The Story of My Life by Helen Keller
Mass Market Paperback: 240 pages
Publisher: Bantam Classics (May 1, 1990)
By Jessica Stewart, Courier Editor-in-Chief
“Gradually I got used to the silence and darkness that surrounded me and forgot that it had ever been different, until she came—my teacher—who was to set my spirit free. But during the first nineteen months of my life I had caught glimpses of broad, green fields, a luminous sky, trees and flowers which the darkness that followed could not wholly block out.”
The Story of My Life is Helen Keller’s autobiography, which covers her life up until age twenty-two. It explains her extraordinary circumstances and how she deals with her disabilities. It also discusses who she is as a person, her assorted faults and strengths, and her many passions. It was an interesting read, although there were some parts that seemed to drag on a bit.
Helen caught a dreadful illness while she was still a small child, and, while her doctor was unable to diagnose her sickness, he did predict that she would not survive it. Fortunately, she did, but at a price: she lost both her sense of sight and her sense of hearing in one fell blow. Her loving parents had no idea how to help her, although they tried. Helen developed her own signs to express her desires, but she was extremely limited by her inability to either see or hear and often threw terrible tantrums.
Then, when she was seven, Anne Sullivan became her teacher and constant companion. Initially, Anne had difficulty teaching Helen because Helen could not grasp the real meanings behind the words she was learning. Then, her whole world was turned upside-down when she learned the word “water”. Helen loved learning how to communicate in this way, especially since it enabled her to really express herself.
Another turning point in her life was when she wrote “The Frost King” for her dear friend Mr. Anagnos. She had no idea that she had actually heard the story before, and it came as a horrible shock to her when she was accused of plagiarism. Despite her innocence, she lost Mr. Anagnos’ friendship. Even worse, she began to doubt herself, and her own thoughts, always wondering whether they truly were her own thoughts, or if they were actually somebody else’s.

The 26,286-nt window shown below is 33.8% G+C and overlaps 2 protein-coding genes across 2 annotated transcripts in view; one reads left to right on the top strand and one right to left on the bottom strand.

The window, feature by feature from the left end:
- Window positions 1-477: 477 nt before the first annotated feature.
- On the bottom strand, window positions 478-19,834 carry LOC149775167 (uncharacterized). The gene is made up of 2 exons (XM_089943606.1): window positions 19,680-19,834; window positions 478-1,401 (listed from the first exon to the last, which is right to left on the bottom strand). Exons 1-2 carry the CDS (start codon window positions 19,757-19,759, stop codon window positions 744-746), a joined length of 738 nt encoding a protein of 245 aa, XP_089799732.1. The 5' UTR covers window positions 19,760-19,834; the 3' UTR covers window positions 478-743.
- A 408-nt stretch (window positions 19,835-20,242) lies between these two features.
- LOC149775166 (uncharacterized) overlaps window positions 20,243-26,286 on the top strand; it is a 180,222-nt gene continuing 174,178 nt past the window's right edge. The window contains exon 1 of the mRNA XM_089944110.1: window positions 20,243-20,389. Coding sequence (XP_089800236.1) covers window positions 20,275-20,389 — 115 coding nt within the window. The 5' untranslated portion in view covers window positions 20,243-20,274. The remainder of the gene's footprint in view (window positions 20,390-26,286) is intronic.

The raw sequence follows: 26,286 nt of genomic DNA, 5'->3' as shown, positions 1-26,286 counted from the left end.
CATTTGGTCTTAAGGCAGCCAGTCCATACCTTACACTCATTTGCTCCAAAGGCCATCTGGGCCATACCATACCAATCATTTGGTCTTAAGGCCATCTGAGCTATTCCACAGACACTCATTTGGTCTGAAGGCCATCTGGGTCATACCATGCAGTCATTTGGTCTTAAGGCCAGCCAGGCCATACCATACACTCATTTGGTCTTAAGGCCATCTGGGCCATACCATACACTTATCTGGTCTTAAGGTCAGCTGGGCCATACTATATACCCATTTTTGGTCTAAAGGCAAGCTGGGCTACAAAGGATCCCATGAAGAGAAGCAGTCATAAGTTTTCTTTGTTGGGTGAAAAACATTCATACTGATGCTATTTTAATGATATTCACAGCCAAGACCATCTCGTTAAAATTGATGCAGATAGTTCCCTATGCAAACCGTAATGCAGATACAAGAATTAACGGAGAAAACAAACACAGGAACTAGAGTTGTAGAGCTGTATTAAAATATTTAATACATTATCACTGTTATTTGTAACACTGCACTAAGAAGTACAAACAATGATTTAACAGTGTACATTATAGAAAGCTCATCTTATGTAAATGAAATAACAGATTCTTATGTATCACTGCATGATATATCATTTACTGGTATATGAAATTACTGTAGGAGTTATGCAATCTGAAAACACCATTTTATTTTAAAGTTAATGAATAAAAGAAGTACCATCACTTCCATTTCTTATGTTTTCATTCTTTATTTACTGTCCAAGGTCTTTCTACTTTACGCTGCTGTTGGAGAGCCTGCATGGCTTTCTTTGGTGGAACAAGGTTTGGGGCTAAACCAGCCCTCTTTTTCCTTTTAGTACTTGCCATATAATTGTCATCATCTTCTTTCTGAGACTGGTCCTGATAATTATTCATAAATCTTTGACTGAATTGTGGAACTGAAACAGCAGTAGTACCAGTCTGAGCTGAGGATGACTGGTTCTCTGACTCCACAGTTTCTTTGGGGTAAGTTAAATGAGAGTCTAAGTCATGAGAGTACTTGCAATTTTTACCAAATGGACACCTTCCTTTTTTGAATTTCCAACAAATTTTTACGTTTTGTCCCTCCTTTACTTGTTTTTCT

Despite this dark spot in her childhood, Helen continued to soak up knowledge, and, after many hours and much work, she learned how to talk. She attended a preparatory school, intending to go to college despite her disabilities. Her dream came true when she entered Radcliffe College, Anne Sullivan at her side.
Throughout her life, despite her lack of sight and hearing, Helen indulged in many “normal” passions. She loved reading, and did so as often as she could. She also adored nature and the many assorted sports that enhanced her enjoyment of it. She rode bicycles, hiked, and rowed. Most of all, though, Helen loved learning, and soaked up as much knowledge as she could. She overcame her disabilities and enjoyed the first few decades of her life to the fullest.
Helen’s account of her life and the many obstacles she had to overcome showed me how difficult it is for a person to survive in a world where people depend most of all on sight and sound. It was interesting to learn about Helen’s life from her perspective. The only things I did not enjoy were her constant references to nature and the Bible. It seemed like she was trying too hard to impress the reader with her intellect. I also thought she should have focused a bit more on the hardships she encountered.. She writes with so much enthusiasm and optimism that it seemed like her life was a walk in the park, when I know for a fact it was not. She should have given the reader a real sense of how difficult it is to survive in a world of sight and sound while blind and deaf.
Otherwise, I really liked this book. It gave me insight into an amazing woman. When I read about her in history books and the like, she always seemed a bit flat, and she never seemed like a real person. After reading her autobiography, my mind has been able to give her character depth and personality. I would definitely recommend this book, but only to those interested in Helen and her early life.